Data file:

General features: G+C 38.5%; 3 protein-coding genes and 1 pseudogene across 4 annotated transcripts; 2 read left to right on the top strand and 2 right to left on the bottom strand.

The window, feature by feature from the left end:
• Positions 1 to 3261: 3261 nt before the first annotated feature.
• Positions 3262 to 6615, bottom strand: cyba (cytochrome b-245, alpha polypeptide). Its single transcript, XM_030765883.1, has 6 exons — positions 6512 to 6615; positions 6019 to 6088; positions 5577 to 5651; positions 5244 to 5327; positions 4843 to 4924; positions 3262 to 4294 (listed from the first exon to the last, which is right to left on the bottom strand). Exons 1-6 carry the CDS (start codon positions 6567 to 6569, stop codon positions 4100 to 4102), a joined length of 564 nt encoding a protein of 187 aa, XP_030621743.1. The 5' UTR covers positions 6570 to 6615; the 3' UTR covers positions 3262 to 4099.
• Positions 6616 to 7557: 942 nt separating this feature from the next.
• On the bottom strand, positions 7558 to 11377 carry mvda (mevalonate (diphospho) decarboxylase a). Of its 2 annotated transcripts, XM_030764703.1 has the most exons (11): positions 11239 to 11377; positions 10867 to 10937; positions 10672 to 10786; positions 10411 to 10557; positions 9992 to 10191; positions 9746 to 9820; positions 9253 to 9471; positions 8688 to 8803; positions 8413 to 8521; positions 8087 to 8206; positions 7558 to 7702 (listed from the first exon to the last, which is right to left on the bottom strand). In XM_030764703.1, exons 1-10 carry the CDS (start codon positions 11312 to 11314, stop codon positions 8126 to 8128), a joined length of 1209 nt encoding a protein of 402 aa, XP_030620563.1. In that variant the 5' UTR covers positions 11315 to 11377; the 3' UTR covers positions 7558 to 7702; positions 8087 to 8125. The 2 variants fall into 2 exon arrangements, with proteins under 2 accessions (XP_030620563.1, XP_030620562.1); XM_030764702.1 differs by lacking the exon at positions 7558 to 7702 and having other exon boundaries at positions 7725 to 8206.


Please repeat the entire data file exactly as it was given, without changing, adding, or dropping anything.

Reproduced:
General features: G+C 38.5%; 3 protein-coding genes and 1 pseudogene across 4 annotated transcripts; 2 read left to right on the top strand and 2 right to left on the bottom strand.

The window, feature by feature from the left end:
• Positions 1 to 3261: 3261 nt before the first annotated feature.
• Positions 3262 to 6615, bottom strand: cyba (cytochrome b-245, alpha polypeptide). Its single transcript, XM_030765883.1, has 6 exons — positions 6512 to 6615; positions 6019 to 6088; positions 5577 to 5651; positions 5244 to 5327; positions 4843 to 4924; positions 3262 to 4294 (listed from the first exon to the last, which is right to left on the bottom strand). Exons 1-6 carry the CDS (start codon positions 6567 to 6569, stop codon positions 4100 to 4102), a joined length of 564 nt encoding a protein of 187 aa, XP_030621743.1. The 5' UTR covers positions 6570 to 6615; the 3' UTR covers positions 3262 to 4099.
• Positions 6616 to 7557: 942 nt separating this feature from the next.
• On the bottom strand, positions 7558 to 11377 carry mvda (mevalonate (diphospho) decarboxylase a). Of its 2 annotated transcripts, XM_030764703.1 has the most exons (11): positions 11239 to 11377; positions 10867 to 10937; positions 10672 to 10786; positions 10411 to 10557; positions 9992 to 10191; positions 9746 to 9820; positions 9253 to 9471; positions 8688 to 8803; positions 8413 to 8521; positions 8087 to 8206; positions 7558 to 7702 (listed from the first exon to the last, which is right to left on the bottom strand). In XM_030764703.1, exons 1-10 carry the CDS (start codon positions 11312 to 11314, stop codon positions 8126 to 8128), a joined length of 1209 nt encoding a protein of 402 aa, XP_030620563.1. In that variant the 5' UTR covers positions 11315 to 11377; the 3' UTR covers positions 7558 to 7702; positions 8087 to 8125. The 2 variants fall into 2 exon arrangements, with proteins under 2 accessions (XP_030620563.1, XP_030620562.1); XM_030764702.1 differs by lacking the exon at positions 7558 to 7702 and having other exon boundaries at positions 7725 to 8206.